The notice to each customer above must be “prominently displayed on all invoices and order forms including, where applicable, electronic and catalog invoices and order forms, and upon each sales receipt or similar document provided to the purchaser, whether in paper or electronic form.” (Act Section 205(2)(b))

As well, sellers are barred from stating that no sales or use tax is imposed on the sale unless the notice to sellers listed above immediately follows it or the sale is one which is exempted from both sales and use tax under Washington law. (Act Section 205(2)(b)) 

A “referrer” is subject to similar disclosure rules.  A referrer would be an organization like eBay that lists items for sale but does not actually sell the item.  In addition, the referrer must give notice that “if the seller to whom the purchaser is referred does not collect retail sales tax on a subsequent purchase by the purchaser, the seller may be required to provide information to the purchaser and the department about the purchaser's potential sales or use tax liability.” (Act Section 205(3)(a)(vi))  This notice arguably is a bit “sneaky” since if the seller does not trip the $10,000 sales limit there won’t be any required reporting—but the referrer’s notice will likely be read by purchasers to mean that they will be turned in.

Referrers will be required to give a notice to each marketplace seller for which it referred a potential Washington seller.  That notice, to be sent by February 28 of the following year, must give the seller information regarding their Washington reporting requirements. (Act Section 205(5))  A list of such notices issued must also be provided to the Washington Department of Revenue by the referrer.  (Act Section 205(5)(c))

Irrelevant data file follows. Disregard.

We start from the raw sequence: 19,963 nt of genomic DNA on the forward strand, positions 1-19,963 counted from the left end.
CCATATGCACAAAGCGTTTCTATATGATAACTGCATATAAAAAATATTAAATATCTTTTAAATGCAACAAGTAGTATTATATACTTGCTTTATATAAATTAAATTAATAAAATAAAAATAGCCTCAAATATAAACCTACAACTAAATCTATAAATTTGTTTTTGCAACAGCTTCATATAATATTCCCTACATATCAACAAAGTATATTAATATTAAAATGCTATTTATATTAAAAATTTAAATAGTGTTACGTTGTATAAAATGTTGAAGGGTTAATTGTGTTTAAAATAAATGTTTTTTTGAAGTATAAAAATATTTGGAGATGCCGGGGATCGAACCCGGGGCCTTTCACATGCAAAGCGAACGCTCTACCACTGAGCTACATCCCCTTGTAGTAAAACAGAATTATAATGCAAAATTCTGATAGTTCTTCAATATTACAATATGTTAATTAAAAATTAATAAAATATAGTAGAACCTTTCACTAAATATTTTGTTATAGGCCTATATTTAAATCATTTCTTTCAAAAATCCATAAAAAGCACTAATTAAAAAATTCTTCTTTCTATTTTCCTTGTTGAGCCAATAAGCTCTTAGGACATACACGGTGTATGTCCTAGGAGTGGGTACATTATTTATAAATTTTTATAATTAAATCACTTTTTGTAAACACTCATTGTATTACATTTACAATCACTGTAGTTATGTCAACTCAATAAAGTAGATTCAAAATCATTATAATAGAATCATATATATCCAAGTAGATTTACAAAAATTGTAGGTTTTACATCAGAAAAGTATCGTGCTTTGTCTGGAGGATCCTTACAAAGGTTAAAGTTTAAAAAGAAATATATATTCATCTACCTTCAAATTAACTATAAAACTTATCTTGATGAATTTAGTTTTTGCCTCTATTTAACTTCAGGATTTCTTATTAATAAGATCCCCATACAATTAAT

The Act imposes an annual reporting requirement on covered sellers for reports to be sent to their customers.  A report must be sent to each Washington customer on or before February 28 of each year.  That report must include:

  • A list, by date, generally indicating the type of product purchased or leased during the immediately preceding calendar year by the consumer from the seller, sourced to Washington, and the price of each product;
  • Instructions for obtaining additional information from the Washington State Department of Revenue regarding whether and how to remit the sales or use tax to the Department;
  • A statement that the seller is required to submit a report to the Washington State Department of Revenue stating the total dollar amount of the consumer's purchases from the seller; and
  • Any information as the Washington State Department of Revenue may reasonably require. (Act Section 205(4))

The notice must be sent to the customer:

  • By first class mail at their billing address if known;
  • If no billing address is available, then by first class mail to the shipping address if known;
  • Otherwise by email to the customer’s last known email address. (Act Section 205(4)(c))

The seller is also required to file a report with the State of Washington giving information about Washington customers.  The report must be filed by February 28 of the following year and must include information about every customer that received an annual customer report from the seller.  The report will list:

  • The customer’s name;
  • The billing address and, if known, the last known mailing address;